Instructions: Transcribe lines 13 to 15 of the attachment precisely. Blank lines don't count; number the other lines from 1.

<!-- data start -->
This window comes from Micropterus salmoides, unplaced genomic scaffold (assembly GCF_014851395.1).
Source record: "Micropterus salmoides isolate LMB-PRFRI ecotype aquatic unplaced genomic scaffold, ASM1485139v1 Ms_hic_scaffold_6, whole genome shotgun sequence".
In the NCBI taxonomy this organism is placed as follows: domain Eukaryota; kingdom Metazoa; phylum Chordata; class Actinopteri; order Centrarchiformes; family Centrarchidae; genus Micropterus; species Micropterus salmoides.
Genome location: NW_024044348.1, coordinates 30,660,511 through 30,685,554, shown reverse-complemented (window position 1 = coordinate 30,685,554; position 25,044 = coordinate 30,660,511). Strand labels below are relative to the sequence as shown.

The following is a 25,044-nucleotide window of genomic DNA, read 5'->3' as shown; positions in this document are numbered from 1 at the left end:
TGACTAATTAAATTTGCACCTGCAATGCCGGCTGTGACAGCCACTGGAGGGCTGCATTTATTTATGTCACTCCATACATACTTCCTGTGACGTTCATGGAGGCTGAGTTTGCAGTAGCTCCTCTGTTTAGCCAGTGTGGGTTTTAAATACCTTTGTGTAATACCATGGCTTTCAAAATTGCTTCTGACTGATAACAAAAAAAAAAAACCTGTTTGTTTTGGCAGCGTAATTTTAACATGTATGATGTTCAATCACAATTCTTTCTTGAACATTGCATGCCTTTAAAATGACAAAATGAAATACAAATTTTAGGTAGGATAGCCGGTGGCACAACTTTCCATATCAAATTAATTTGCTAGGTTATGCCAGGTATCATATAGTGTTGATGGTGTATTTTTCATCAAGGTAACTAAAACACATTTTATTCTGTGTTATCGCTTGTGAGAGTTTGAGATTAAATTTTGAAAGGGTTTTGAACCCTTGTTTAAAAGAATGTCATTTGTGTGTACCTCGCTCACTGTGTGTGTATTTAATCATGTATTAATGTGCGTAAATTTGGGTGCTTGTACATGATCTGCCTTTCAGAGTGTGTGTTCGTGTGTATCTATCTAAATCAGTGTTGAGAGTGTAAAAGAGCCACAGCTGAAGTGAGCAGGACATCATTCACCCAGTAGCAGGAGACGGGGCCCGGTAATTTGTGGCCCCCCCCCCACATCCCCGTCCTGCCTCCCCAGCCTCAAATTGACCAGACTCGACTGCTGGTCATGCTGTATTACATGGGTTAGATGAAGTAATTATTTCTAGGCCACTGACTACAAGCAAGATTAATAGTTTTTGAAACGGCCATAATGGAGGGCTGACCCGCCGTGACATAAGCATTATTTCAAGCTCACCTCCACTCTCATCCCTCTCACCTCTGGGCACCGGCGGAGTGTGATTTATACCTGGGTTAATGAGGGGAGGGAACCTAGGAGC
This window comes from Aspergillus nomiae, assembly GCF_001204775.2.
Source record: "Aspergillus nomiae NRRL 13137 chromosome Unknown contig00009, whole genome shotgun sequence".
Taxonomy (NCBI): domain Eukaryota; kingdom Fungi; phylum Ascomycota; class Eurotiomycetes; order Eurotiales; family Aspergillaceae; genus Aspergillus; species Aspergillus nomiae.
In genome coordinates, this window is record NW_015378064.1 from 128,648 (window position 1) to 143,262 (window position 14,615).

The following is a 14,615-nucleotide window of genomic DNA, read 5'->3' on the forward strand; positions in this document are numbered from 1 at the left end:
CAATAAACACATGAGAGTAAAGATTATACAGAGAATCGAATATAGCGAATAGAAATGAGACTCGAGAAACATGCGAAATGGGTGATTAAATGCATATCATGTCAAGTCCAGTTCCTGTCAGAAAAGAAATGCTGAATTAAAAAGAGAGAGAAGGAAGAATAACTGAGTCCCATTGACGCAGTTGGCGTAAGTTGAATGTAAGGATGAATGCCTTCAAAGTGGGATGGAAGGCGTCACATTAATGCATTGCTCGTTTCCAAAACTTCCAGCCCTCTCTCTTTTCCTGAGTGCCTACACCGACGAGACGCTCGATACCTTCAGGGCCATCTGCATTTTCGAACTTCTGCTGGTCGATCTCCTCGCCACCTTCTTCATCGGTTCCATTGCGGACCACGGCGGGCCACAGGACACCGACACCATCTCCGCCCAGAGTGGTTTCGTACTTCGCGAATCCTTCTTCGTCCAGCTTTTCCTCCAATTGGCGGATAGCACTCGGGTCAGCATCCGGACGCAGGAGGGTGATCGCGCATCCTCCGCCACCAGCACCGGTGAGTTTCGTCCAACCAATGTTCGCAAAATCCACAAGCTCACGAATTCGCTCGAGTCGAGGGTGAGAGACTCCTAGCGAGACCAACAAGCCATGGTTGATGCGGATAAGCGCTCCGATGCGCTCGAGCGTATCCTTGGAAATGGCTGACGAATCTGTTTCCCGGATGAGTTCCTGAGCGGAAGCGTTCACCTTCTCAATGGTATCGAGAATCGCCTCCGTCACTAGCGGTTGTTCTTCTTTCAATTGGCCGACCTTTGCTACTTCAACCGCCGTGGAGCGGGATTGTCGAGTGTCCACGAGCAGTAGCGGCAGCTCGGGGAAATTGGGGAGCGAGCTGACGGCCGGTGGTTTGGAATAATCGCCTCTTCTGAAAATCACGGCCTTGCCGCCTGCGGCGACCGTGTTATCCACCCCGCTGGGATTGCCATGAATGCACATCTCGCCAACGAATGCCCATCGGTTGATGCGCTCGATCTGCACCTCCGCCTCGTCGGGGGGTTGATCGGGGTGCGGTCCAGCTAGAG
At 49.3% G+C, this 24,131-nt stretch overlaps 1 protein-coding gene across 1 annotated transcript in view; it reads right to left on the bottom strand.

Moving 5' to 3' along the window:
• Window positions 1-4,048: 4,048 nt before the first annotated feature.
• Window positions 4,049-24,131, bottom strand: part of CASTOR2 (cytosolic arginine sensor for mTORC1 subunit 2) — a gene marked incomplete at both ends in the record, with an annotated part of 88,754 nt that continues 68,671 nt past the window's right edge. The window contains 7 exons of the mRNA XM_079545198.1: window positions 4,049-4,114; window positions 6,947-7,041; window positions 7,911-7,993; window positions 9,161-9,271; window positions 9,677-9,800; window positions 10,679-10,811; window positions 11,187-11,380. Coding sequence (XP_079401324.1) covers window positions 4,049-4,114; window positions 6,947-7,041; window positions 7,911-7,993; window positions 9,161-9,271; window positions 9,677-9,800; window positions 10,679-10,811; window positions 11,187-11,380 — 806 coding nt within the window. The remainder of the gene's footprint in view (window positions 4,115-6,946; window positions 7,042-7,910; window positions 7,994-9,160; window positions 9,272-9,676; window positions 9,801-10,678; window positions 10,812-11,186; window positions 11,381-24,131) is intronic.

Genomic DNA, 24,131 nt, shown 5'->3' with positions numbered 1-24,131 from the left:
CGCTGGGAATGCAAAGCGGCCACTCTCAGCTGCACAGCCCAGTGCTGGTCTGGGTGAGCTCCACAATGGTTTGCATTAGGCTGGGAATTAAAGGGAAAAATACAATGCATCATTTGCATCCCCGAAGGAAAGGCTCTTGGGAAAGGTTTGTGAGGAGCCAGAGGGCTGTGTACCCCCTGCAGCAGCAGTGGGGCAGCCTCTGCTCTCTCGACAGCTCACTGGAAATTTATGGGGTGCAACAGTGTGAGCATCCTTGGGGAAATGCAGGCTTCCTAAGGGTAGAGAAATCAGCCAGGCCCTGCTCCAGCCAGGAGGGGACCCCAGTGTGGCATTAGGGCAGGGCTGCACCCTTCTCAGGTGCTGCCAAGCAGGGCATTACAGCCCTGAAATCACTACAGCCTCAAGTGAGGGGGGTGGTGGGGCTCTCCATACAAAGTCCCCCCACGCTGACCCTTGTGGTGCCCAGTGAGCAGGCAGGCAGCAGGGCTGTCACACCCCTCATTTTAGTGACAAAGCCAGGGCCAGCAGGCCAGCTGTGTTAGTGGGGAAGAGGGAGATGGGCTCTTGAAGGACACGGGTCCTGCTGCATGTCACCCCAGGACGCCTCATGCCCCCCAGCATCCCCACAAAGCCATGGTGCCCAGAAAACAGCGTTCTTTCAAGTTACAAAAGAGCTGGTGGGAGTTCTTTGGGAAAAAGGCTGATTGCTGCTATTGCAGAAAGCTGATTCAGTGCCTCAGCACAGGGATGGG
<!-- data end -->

At 49.3% G+C, this 24,131-nt stretch overlaps 1 protein-coding gene across 1 annotated transcript in view; it reads right to left on the bottom strand.

Moving 5' to 3' along the window:
• Window positions 1-4,048: 4,048 nt before the first annotated feature.